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11 Strategies To Enhance Your Child’s Self-Esteem
Are you worried about your child or teen’s self-esteem? Do you hear your child saying things like: “I am not good enough”, “I can’t do it”, “I’m dumb” or “I suck at everything”?
It can be scary, and sometimes even frustrating to hear your child talking about herself like that. As a parent, I want my daughter to feel she can do anything she sets her mind to. Don’t we all?
Lots of research has been done on this topic, and most mental health specialists agree that negative self-talk can impact a child’s self-esteem.
Here are 11 Strategies to help your child enhance his or her self-esteem:
Be mindful of yourself: Yes, I start by looking ourselves as parents. It is not news that we, as parents, are our children’s role model. So, how’s your self-esteem these days? Remember, your child will copy your behavior more than what you tell them to do. Take special note of how to talk about yourself.
Model positive self-talk: Try using positive self-talk at home in little tasks such as cooking, cleaning, shopping groceries, exercising, etc. You might feel awkward telling yourself how “awesome” you are at what you are doing, but something small like: “I am glad I got this done, I feel so accomplished” would help. Your child will be witnessing firsthand the power of a positive voice.
Pay attention to how you describe your child: Even without noticing we tend to use certain words to describe our children. Be aware of these words because children define themselves, by the way their parents and other important figures in their lives, such as teachers, grandparents, and other caregivers do. If you describe one of your children as shy, and the other one as outgoing, there is a high probability that both of them will incorporate these words and exacerbate their behaviors—the one that is shy will become “shy-er” and the outgoing one, more so!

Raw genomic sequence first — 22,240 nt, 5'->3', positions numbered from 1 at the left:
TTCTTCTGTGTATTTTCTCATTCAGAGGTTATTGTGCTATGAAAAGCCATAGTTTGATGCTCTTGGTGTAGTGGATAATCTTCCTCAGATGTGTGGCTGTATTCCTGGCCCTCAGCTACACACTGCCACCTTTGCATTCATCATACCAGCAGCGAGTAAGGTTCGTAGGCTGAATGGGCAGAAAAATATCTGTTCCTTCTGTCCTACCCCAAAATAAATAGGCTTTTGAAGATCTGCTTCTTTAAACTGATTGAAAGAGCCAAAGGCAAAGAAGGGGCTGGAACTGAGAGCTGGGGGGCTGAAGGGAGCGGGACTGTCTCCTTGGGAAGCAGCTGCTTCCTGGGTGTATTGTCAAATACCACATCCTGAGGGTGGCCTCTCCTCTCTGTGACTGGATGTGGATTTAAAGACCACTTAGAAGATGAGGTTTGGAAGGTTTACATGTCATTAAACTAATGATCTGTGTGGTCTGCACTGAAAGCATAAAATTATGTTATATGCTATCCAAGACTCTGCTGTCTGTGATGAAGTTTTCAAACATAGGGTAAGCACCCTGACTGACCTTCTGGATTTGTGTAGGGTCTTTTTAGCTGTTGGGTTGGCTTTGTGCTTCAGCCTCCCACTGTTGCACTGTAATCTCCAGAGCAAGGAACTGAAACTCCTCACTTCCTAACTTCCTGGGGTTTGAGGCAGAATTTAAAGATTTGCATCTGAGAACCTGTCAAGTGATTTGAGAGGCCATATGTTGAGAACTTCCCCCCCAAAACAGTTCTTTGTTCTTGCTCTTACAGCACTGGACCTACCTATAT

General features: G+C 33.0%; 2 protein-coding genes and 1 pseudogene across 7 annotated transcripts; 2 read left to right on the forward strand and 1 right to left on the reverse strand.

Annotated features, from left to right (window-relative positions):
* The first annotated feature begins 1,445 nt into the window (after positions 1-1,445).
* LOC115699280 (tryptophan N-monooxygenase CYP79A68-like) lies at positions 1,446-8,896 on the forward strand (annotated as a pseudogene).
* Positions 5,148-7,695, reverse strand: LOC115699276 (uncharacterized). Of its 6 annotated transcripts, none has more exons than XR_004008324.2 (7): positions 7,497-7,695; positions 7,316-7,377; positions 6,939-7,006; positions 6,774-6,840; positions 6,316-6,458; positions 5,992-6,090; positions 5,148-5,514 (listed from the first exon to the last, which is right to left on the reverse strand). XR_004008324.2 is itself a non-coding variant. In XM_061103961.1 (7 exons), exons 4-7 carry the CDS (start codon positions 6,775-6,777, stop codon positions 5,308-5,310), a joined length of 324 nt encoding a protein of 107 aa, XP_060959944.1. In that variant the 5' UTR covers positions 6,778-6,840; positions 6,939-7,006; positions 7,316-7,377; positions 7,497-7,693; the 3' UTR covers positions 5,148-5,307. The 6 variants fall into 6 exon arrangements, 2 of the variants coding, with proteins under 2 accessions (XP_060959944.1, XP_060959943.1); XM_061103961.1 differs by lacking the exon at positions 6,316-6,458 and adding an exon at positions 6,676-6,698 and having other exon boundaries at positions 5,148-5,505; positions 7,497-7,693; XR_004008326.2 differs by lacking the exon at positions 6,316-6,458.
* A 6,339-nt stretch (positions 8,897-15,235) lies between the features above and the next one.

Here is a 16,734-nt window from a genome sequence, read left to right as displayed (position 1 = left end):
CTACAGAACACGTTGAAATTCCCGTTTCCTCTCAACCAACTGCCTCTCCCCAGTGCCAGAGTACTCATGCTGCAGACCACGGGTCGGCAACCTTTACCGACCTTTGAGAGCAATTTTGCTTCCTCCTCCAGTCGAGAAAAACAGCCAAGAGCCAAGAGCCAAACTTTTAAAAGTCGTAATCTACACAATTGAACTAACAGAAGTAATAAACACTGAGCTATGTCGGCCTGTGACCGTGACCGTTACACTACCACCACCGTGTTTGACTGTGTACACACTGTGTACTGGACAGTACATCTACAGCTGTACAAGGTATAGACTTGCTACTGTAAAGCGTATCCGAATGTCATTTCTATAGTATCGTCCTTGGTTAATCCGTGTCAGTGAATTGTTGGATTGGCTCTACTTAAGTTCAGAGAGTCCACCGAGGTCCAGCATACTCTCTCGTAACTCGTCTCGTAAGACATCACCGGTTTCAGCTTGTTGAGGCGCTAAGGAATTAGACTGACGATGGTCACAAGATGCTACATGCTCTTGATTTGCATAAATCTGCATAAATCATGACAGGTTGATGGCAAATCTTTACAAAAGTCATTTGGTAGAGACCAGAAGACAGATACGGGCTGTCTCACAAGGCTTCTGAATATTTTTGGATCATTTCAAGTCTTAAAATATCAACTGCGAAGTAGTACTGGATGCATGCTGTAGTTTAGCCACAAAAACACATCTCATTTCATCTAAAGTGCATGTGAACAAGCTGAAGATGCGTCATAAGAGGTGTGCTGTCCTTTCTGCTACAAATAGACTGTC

Avoid jumping to fix it: It’s absolutely natural to want to correct your child when he is using negative words to describe himself. It can be heart-breaking. In the fight against the pessimistic voice, instead of correcting observe your child and attempt to understand what’s happening that is causing the negative self-talk.
Be curious: Explore with your child what the issue is. For example, if your child says “I can’t get it” when doing homework, be kind and curious to explore if it is one specific homework or if is the entire subject that is bringing the defeated feeling. In the process, you can guide him to think about times when he was able to overcome a similar situation. This will help improve confidence and increase motivation.
Be empathetic: Sometimes doing less is actually doing more. Listen carefully to understand your child’s pessimistic point of view. Use empathy to let your child know you understand what he is saying at that moment. Some examples are phrases such as: “It looks as you are struggling right now to finish your math homework” or “It sounds as you are frustrated now.” Younger children usually do not have the words to describe their feelings, and as parents, we can help them find the voice to express them.